On our second night in Zanzibar, we decided to eat where the locals eat. During the meal, a local took advantage of our trust, stealing money from us.
After a great dinner at the Park Hyatt Zanzibar the first night, we opted to venture out and try something a bit more authentic. Not far from the Park Hyatt is Forodhani Gardens, which I pictured by day in my photo tour of Stone Town.
>> Read More: Review: Park Hyatt Zanzibar
>> Read More: An Amazing Journey Through Stone Town in Zanzibar (Pictures)
At night, the area is transformed into a vibrant market where many locals come for their evening meals. I had noticed when walking from the ferry port to the hotel the previous evening that the food looked and smelled great.
We walked over (5 minutes) and decided upon döner kepab / shawarma. Not only did it look delicious, but the stand was swarming with locals.
There is poverty — both hidden and blatant — in Zanzibar, yet it is not the type of extreme poverty seen in neighboring countries in Africa or in the slums of Mumbai (to use two examples).
A man approached us and asked to “help”. He would “order” for us and told us to have a seat on a vacant bench nearby and he would bring us our food. We knew he just wanted a tip but humored him because was so persistent.
Afraid that I might get a $20 bill for a sandwich (like I once did for a street taco in Mexico City because I failed to negotiate a price beforehand), I asked the price when ordering. 2,000 Tanzanian Schillings (less than $1). The sandwich was so wonderful I ordered another.
Our “friend” insisted on bringing me the second sandwich too. He then asked for 6,000 Schillings to pay for the sandwiches. I handed him the money (exact amount) and watched him take it over to the shawarma stall.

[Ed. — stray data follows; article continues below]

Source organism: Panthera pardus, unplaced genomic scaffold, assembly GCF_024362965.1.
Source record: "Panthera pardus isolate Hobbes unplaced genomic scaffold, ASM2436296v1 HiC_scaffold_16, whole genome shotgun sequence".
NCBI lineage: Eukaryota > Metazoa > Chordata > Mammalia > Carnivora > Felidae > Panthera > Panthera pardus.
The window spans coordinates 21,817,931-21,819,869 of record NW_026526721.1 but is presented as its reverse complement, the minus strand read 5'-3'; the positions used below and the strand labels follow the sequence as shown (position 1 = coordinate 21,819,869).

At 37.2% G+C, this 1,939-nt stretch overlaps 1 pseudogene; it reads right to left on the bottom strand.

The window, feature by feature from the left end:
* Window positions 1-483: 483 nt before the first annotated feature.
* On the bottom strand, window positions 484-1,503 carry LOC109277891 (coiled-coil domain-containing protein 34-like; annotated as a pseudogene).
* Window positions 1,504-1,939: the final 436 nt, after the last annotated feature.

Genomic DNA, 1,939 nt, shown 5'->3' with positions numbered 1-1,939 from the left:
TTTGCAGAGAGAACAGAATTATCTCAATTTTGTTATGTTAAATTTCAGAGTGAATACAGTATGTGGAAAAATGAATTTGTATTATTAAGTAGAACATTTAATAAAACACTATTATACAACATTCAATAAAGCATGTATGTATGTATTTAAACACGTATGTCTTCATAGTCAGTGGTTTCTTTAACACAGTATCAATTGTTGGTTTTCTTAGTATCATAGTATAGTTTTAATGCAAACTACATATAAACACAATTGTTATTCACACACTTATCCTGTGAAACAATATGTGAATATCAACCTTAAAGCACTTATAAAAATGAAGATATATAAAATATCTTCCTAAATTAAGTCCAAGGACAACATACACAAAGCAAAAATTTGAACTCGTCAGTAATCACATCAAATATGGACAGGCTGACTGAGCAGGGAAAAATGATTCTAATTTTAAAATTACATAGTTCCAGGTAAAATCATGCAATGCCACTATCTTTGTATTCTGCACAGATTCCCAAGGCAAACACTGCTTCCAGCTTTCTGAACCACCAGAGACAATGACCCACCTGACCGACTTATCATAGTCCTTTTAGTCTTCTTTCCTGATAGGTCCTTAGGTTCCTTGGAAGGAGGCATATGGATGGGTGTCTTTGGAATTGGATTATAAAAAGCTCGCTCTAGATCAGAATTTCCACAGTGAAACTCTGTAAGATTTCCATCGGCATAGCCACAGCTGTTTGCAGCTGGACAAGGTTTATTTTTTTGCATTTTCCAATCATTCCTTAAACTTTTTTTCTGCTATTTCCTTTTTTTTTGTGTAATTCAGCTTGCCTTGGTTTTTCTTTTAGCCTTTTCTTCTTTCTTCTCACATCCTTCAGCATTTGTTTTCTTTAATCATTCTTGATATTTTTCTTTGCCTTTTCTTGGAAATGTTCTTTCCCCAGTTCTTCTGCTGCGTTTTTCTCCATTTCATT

He returned and asked about drinks. There was a stand selling drinks nearby and we both requested a bottle of water. He ran over, grabbed the water, and came back. He said that would be 4,000 schillings (about $2). Steep, but these were large bottles. I only had a 10,000 note, which I handed him. He said he would bring me the change right back.
But he did not. Instead, he disappeared.
After a few minutes we knew he wasn’t returning. Denny just laughed and let it roll right off, but I was furious. We were talking about less than $5 — but average annual income in Zanzibar is $250 and had he just asked, we may have even given him more than what amounted to $4.50.
Admittedly, I spent 10 minutes looking for him. But he was long gone. We paid for the water and returned to the Park Hyatt.
This sort of thing happens all over the world and of course I should have known the moment I handed over the 10,000 Schilling note I would never get any change back, but there is always something so off-putting about being stolen from, no matter how small the amount.
I hope the man was able to feed his family with the ~$4.50. Keep an eye out for people wanting to help in the Forodhani Gardens Sunset Market and pay for your food directly. If you want to help others, do so on your terms and not like me, on the terms of the beggar.